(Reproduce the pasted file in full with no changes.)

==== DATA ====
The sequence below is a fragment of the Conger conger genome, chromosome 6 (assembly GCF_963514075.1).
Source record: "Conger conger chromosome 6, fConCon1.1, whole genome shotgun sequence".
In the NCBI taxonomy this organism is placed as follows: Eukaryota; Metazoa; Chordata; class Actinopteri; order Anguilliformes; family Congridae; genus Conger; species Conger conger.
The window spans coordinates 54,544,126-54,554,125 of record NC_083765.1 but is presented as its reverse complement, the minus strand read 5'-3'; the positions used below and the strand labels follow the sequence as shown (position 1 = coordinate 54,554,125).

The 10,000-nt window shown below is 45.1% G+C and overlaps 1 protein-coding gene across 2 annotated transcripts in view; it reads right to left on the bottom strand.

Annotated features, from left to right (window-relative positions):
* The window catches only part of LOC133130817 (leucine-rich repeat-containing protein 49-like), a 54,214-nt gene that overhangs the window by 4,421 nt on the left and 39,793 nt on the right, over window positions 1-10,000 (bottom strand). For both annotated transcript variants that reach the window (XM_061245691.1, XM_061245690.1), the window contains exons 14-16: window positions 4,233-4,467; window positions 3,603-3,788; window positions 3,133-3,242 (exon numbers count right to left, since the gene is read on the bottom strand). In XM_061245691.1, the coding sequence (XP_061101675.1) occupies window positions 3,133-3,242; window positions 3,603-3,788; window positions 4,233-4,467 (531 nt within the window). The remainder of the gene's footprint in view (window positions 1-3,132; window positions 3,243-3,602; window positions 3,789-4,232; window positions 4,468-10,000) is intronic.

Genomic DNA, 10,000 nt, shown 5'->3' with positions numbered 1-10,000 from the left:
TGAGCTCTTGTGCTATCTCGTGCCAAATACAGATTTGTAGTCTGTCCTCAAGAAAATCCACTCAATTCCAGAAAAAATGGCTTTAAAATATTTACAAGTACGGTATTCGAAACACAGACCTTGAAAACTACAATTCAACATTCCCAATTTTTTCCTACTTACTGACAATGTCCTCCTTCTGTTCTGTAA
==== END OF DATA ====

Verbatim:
The sequence below is a fragment of the Conger conger genome, chromosome 6 (assembly GCF_963514075.1).
Source record: "Conger conger chromosome 6, fConCon1.1, whole genome shotgun sequence".
In the NCBI taxonomy this organism is placed as follows: Eukaryota; Metazoa; Chordata; class Actinopteri; order Anguilliformes; family Congridae; genus Conger; species Conger conger.
The window spans coordinates 54,544,126-54,554,125 of record NC_083765.1 but is presented as its reverse complement, the minus strand read 5'-3'; the positions used below and the strand labels follow the sequence as shown (position 1 = coordinate 54,554,125).

The 10,000-nt window shown below is 45.1% G+C and overlaps 1 protein-coding gene across 2 annotated transcripts in view; it reads right to left on the bottom strand.

Annotated features, from left to right (window-relative positions):
* The window catches only part of LOC133130817 (leucine-rich repeat-containing protein 49-like), a 54,214-nt gene that overhangs the window by 4,421 nt on the left and 39,793 nt on the right, over window positions 1-10,000 (bottom strand). For both annotated transcript variants that reach the window (XM_061245691.1, XM_061245690.1), the window contains exons 14-16: window positions 4,233-4,467; window positions 3,603-3,788; window positions 3,133-3,242 (exon numbers count right to left, since the gene is read on the bottom strand). In XM_061245691.1, the coding sequence (XP_061101675.1) occupies window positions 3,133-3,242; window positions 3,603-3,788; window positions 4,233-4,467 (531 nt within the window). The remainder of the gene's footprint in view (window positions 1-3,132; window positions 3,243-3,602; window positions 3,789-4,232; window positions 4,468-10,000) is intronic.

Genomic DNA, 10,000 nt, shown 5'->3' with positions numbered 1-10,000 from the left:
TGAGCTCTTGTGCTATCTCGTGCCAAATACAGATTTGTAGTCTGTCCTCAAGAAAATCCACTCAATTCCAGAAAAAATGGCTTTAAAATATTTACAAGTACGGTATTCGAAACACAGACCTTGAAAACTACAATTCAACATTCCCAATTTTTTCCTACTTACTGACAATGTCCTCCTTCTGTTCTGTAA